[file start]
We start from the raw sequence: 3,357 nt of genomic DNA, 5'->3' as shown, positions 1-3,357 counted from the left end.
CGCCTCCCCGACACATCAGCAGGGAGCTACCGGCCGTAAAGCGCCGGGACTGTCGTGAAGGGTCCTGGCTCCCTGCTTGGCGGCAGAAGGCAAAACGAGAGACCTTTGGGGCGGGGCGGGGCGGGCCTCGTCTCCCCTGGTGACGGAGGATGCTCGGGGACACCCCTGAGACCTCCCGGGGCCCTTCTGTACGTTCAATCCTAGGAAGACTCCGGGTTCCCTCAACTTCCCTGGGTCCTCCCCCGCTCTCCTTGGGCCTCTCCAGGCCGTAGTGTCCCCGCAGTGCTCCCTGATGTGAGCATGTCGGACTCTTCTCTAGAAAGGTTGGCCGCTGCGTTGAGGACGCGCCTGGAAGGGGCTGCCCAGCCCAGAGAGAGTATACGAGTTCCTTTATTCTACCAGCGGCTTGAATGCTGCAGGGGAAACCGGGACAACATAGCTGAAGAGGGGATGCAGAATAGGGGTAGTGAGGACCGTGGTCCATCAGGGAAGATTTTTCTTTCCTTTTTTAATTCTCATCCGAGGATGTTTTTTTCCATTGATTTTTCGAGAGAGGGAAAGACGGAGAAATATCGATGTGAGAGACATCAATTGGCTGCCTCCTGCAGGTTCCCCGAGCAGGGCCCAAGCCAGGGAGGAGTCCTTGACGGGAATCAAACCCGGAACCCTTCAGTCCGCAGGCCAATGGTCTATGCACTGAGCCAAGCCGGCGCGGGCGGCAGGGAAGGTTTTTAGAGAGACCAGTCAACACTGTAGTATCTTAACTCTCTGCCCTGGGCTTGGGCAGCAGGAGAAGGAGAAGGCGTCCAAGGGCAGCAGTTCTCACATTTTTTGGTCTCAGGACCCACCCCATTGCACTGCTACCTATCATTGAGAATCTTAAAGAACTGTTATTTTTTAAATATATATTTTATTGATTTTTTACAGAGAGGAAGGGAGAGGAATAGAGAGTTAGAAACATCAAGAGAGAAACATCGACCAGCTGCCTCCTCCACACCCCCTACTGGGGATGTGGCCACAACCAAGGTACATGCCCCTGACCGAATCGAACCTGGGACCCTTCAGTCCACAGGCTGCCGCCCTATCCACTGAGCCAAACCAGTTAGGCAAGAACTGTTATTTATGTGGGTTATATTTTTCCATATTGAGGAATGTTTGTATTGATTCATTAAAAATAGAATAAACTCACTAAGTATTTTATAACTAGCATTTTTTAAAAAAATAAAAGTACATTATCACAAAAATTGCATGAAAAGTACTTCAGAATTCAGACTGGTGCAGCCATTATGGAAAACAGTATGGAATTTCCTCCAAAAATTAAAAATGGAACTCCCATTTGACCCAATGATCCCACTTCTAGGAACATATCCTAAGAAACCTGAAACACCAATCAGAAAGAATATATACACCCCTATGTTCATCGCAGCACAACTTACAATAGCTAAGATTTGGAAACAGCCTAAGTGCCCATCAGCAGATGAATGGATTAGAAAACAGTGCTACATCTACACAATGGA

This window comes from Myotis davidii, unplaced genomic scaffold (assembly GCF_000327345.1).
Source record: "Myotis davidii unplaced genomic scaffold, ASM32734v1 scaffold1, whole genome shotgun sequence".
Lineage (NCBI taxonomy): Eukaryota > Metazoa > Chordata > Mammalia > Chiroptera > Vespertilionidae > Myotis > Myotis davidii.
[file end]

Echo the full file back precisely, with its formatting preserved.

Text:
We start from the raw sequence: 3,357 nt of genomic DNA, 5'->3' as shown, positions 1-3,357 counted from the left end.
CGCCTCCCCGACACATCAGCAGGGAGCTACCGGCCGTAAAGCGCCGGGACTGTCGTGAAGGGTCCTGGCTCCCTGCTTGGCGGCAGAAGGCAAAACGAGAGACCTTTGGGGCGGGGCGGGGCGGGCCTCGTCTCCCCTGGTGACGGAGGATGCTCGGGGACACCCCTGAGACCTCCCGGGGCCCTTCTGTACGTTCAATCCTAGGAAGACTCCGGGTTCCCTCAACTTCCCTGGGTCCTCCCCCGCTCTCCTTGGGCCTCTCCAGGCCGTAGTGTCCCCGCAGTGCTCCCTGATGTGAGCATGTCGGACTCTTCTCTAGAAAGGTTGGCCGCTGCGTTGAGGACGCGCCTGGAAGGGGCTGCCCAGCCCAGAGAGAGTATACGAGTTCCTTTATTCTACCAGCGGCTTGAATGCTGCAGGGGAAACCGGGACAACATAGCTGAAGAGGGGATGCAGAATAGGGGTAGTGAGGACCGTGGTCCATCAGGGAAGATTTTTCTTTCCTTTTTTAATTCTCATCCGAGGATGTTTTTTTCCATTGATTTTTCGAGAGAGGGAAAGACGGAGAAATATCGATGTGAGAGACATCAATTGGCTGCCTCCTGCAGGTTCCCCGAGCAGGGCCCAAGCCAGGGAGGAGTCCTTGACGGGAATCAAACCCGGAACCCTTCAGTCCGCAGGCCAATGGTCTATGCACTGAGCCAAGCCGGCGCGGGCGGCAGGGAAGGTTTTTAGAGAGACCAGTCAACACTGTAGTATCTTAACTCTCTGCCCTGGGCTTGGGCAGCAGGAGAAGGAGAAGGCGTCCAAGGGCAGCAGTTCTCACATTTTTTGGTCTCAGGACCCACCCCATTGCACTGCTACCTATCATTGAGAATCTTAAAGAACTGTTATTTTTTAAATATATATTTTATTGATTTTTTACAGAGAGGAAGGGAGAGGAATAGAGAGTTAGAAACATCAAGAGAGAAACATCGACCAGCTGCCTCCTCCACACCCCCTACTGGGGATGTGGCCACAACCAAGGTACATGCCCCTGACCGAATCGAACCTGGGACCCTTCAGTCCACAGGCTGCCGCCCTATCCACTGAGCCAAACCAGTTAGGCAAGAACTGTTATTTATGTGGGTTATATTTTTCCATATTGAGGAATGTTTGTATTGATTCATTAAAAATAGAATAAACTCACTAAGTATTTTATAACTAGCATTTTTTAAAAAAATAAAAGTACATTATCACAAAAATTGCATGAAAAGTACTTCAGAATTCAGACTGGTGCAGCCATTATGGAAAACAGTATGGAATTTCCTCCAAAAATTAAAAATGGAACTCCCATTTGACCCAATGATCCCACTTCTAGGAACATATCCTAAGAAACCTGAAACACCAATCAGAAAGAATATATACACCCCTATGTTCATCGCAGCACAACTTACAATAGCTAAGATTTGGAAACAGCCTAAGTGCCCATCAGCAGATGAATGGATTAGAAAACAGTGCTACATCTACACAATGGA

This window comes from Myotis davidii, unplaced genomic scaffold (assembly GCF_000327345.1).
Source record: "Myotis davidii unplaced genomic scaffold, ASM32734v1 scaffold1, whole genome shotgun sequence".
Lineage (NCBI taxonomy): Eukaryota > Metazoa > Chordata > Mammalia > Chiroptera > Vespertilionidae > Myotis > Myotis davidii.